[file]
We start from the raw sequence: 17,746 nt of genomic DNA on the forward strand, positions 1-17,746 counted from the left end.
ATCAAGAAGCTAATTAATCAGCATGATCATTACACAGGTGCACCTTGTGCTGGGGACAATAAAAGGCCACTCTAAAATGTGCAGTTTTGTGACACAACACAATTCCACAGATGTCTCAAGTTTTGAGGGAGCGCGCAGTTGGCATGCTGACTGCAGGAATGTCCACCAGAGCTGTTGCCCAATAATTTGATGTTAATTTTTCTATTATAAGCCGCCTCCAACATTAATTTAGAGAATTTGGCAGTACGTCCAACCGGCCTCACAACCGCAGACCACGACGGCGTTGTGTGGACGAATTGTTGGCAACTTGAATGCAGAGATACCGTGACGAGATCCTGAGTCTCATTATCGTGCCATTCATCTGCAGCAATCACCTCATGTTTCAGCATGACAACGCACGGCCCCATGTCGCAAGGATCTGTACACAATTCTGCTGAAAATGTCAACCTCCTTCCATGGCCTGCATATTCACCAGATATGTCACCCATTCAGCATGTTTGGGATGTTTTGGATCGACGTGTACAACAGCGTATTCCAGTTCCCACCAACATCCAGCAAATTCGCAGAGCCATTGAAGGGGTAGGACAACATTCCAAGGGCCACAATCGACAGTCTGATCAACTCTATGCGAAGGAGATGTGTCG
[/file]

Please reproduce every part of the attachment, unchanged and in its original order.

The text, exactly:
We start from the raw sequence: 17,746 nt of genomic DNA on the forward strand, positions 1-17,746 counted from the left end.
ATCAAGAAGCTAATTAATCAGCATGATCATTACACAGGTGCACCTTGTGCTGGGGACAATAAAAGGCCACTCTAAAATGTGCAGTTTTGTGACACAACACAATTCCACAGATGTCTCAAGTTTTGAGGGAGCGCGCAGTTGGCATGCTGACTGCAGGAATGTCCACCAGAGCTGTTGCCCAATAATTTGATGTTAATTTTTCTATTATAAGCCGCCTCCAACATTAATTTAGAGAATTTGGCAGTACGTCCAACCGGCCTCACAACCGCAGACCACGACGGCGTTGTGTGGACGAATTGTTGGCAACTTGAATGCAGAGATACCGTGACGAGATCCTGAGTCTCATTATCGTGCCATTCATCTGCAGCAATCACCTCATGTTTCAGCATGACAACGCACGGCCCCATGTCGCAAGGATCTGTACACAATTCTGCTGAAAATGTCAACCTCCTTCCATGGCCTGCATATTCACCAGATATGTCACCCATTCAGCATGTTTGGGATGTTTTGGATCGACGTGTACAACAGCGTATTCCAGTTCCCACCAACATCCAGCAAATTCGCAGAGCCATTGAAGGGGTAGGACAACATTCCAAGGGCCACAATCGACAGTCTGATCAACTCTATGCGAAGGAGATGTGTCG